An Examination of the Perceived Social Support Levels of Women in Methadone Maintenance Treatment Programs Who Experience Various Forms of Intimate Partner Violence

Adelphi University School of Social Work, Garden City, NY 11530, USA.
Women s Health Issues (Impact Factor: 2.33). 01/2008; 18(1):35-43. DOI: 10.1016/j.whi.2007.10.007
Source: PubMed


Intimate partner violence (IPV) has emerged as a serious problem among women in drug treatment programs. Research has underscored the importance of social support for abused women as well as women who use substances.
The main objectives of this study were to describe the perceived social support levels and examine the associations between various forms of IPV and perceived levels of available social support perceived levels among a sample of women in drug treatment programs.
Face-to-face, structured interviews were conducted with randomly selected 416 women on methadone.
The prevalence of physical, sexual, and injurious IPV in the sample was 39%, 31%, and 16% respectively, and the combined IPV prevalence was 44.5%. Findings from multiple linear regression models revealed that lower levels of perceived social support were significantly associated with physical aggression (beta = -4.71; p = .0001), sexual assaults (beta = -4.10; p = .003), and injurious attacks (beta = -4.03; p = .022). Respondents perceived highest levels of social support from their "significant others" (mean = 5.64; standard deviation [SD] = 1.27) and lowest levels of social support from friends (mean = 4.20; SD = 1.48). The average network size was 2.7 individuals.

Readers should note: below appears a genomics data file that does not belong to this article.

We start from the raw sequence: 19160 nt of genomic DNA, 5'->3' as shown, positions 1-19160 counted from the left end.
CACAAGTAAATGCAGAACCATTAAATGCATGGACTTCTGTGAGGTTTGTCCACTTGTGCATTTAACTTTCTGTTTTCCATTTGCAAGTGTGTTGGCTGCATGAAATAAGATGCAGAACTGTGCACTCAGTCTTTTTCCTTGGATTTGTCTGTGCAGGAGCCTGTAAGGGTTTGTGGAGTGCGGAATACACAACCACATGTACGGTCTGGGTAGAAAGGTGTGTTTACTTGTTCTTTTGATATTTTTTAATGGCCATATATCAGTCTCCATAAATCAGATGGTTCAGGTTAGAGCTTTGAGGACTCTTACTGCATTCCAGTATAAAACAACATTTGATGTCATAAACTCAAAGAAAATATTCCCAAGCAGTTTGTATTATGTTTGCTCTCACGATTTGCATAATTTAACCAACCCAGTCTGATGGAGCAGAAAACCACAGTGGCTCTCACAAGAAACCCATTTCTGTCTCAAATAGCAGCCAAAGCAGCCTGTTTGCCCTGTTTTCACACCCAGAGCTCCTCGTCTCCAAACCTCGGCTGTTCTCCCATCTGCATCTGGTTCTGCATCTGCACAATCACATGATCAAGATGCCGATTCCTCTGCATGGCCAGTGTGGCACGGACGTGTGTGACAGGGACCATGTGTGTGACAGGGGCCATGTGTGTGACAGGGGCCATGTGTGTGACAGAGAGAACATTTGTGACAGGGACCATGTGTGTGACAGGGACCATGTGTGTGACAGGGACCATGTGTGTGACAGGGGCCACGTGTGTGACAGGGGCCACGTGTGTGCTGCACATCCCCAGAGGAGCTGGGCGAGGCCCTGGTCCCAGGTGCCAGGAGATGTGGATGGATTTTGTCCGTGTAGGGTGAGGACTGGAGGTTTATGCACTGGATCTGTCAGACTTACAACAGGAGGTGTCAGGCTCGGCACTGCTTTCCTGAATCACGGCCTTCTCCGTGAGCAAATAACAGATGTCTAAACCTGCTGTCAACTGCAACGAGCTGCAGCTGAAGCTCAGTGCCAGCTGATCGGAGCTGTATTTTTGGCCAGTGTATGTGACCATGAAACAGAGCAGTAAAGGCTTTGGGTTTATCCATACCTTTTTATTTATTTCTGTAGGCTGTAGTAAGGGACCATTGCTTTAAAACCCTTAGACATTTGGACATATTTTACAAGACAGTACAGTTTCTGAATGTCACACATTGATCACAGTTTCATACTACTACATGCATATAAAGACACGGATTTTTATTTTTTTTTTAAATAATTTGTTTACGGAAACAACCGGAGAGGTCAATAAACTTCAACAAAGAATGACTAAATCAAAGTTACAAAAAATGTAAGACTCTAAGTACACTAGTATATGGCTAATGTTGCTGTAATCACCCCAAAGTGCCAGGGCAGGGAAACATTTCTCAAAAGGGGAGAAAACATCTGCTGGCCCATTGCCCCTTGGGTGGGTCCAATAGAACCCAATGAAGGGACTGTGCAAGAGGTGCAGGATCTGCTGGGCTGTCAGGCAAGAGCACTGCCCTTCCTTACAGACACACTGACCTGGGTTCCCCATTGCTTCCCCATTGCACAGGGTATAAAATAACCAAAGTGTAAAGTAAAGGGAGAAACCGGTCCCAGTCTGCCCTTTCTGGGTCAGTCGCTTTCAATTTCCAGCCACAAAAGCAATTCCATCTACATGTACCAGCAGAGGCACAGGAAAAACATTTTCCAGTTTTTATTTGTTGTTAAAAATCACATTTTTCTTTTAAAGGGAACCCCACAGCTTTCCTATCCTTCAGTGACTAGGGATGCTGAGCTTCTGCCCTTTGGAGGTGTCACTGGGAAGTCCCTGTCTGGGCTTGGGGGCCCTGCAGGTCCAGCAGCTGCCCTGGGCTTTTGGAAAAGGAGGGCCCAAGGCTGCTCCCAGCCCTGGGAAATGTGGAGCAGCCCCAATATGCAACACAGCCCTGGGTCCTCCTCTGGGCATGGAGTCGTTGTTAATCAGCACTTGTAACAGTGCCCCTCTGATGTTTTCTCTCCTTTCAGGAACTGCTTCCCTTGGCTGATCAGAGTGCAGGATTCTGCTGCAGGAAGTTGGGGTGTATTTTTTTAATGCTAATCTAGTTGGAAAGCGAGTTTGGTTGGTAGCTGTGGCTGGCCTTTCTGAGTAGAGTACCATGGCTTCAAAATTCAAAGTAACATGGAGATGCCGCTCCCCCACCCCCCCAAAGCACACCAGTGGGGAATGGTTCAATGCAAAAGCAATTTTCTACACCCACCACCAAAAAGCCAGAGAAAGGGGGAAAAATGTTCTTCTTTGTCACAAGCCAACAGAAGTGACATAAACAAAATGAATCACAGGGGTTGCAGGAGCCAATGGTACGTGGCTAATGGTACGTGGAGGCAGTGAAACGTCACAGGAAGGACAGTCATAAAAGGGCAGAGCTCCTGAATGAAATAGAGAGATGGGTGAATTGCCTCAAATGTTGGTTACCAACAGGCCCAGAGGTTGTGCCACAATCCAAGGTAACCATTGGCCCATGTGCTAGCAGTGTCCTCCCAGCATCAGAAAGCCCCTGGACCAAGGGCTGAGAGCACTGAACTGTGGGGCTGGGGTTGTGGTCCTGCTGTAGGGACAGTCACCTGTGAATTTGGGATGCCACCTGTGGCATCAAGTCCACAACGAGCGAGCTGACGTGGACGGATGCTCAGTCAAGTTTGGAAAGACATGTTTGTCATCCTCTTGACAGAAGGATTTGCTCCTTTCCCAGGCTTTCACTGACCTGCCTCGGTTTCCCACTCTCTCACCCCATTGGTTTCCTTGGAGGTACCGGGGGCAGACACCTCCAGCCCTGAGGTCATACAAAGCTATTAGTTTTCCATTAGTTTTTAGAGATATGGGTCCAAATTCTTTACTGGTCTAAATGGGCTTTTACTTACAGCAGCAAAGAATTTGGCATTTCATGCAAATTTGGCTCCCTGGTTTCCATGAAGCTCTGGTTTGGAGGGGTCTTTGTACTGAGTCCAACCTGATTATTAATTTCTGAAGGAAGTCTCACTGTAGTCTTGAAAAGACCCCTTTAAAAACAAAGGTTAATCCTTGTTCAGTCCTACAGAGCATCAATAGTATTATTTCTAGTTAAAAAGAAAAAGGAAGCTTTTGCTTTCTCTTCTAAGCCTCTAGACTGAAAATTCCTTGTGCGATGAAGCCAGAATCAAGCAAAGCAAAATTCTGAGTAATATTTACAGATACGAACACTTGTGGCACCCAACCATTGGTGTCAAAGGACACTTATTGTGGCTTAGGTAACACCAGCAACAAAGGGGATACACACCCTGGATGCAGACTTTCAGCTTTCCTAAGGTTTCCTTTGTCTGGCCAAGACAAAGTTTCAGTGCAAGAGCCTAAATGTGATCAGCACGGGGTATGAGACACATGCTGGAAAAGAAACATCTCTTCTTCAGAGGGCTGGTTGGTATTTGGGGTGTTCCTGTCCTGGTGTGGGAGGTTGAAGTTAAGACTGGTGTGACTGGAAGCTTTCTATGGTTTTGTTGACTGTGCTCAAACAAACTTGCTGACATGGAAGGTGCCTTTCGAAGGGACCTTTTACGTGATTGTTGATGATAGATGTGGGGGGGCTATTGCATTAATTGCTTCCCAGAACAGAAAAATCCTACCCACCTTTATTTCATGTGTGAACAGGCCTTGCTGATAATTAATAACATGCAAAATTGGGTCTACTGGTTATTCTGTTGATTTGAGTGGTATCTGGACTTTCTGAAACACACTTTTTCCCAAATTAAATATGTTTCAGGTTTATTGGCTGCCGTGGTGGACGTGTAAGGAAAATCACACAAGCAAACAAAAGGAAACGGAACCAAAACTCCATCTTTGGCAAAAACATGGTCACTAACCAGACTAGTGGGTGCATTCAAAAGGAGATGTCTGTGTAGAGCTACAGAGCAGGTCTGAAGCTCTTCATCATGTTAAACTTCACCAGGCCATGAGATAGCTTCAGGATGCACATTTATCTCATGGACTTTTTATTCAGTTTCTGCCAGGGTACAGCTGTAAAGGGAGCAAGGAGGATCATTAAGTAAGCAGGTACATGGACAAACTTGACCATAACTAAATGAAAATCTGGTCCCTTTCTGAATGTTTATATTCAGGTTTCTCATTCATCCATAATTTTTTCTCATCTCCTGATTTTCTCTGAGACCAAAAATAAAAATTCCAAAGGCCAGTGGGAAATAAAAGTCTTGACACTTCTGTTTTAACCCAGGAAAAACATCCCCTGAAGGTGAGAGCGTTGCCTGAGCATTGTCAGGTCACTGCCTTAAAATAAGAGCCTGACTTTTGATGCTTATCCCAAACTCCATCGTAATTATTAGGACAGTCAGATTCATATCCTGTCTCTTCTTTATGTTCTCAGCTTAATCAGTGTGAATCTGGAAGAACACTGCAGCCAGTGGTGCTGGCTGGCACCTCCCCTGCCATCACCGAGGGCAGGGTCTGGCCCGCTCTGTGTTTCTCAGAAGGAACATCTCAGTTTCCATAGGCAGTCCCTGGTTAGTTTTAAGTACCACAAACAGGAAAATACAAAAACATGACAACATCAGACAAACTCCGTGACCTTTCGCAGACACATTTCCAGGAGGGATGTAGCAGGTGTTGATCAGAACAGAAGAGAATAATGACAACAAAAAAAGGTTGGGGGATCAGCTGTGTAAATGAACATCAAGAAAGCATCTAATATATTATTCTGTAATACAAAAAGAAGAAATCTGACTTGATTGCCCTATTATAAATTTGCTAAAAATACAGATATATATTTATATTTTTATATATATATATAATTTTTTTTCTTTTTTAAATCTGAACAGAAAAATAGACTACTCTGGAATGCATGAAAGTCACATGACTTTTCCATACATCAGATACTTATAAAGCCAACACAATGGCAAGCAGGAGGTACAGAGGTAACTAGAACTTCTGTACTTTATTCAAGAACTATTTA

Findings from this study highlighted significantly lower levels of perceived social support levels for drug-using women in the context of IPV experiences. Interventions with these women should focus on strengthening social support networks that enable help seeking for both IPV and substance abuse issues.

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    • "Maximizing SS is therefore a useful strategy in treatment (Panchanadeswatan, El-Bassel, Gilbert, Wu, & Chang, 2008; Falkin & Strauss, 2003). However, a limited SS network, composed of few or untrustworthy members or of solely drug users, might hinder abstinence (Panchanadeswatan et al., 2008). Additionally, intimate partners might provide SS for women with SA/D but might also exert social control, perpetrate violence, pressure the women to use drugs, or oppose their treatment (Falkin & Strauss, 2003). "
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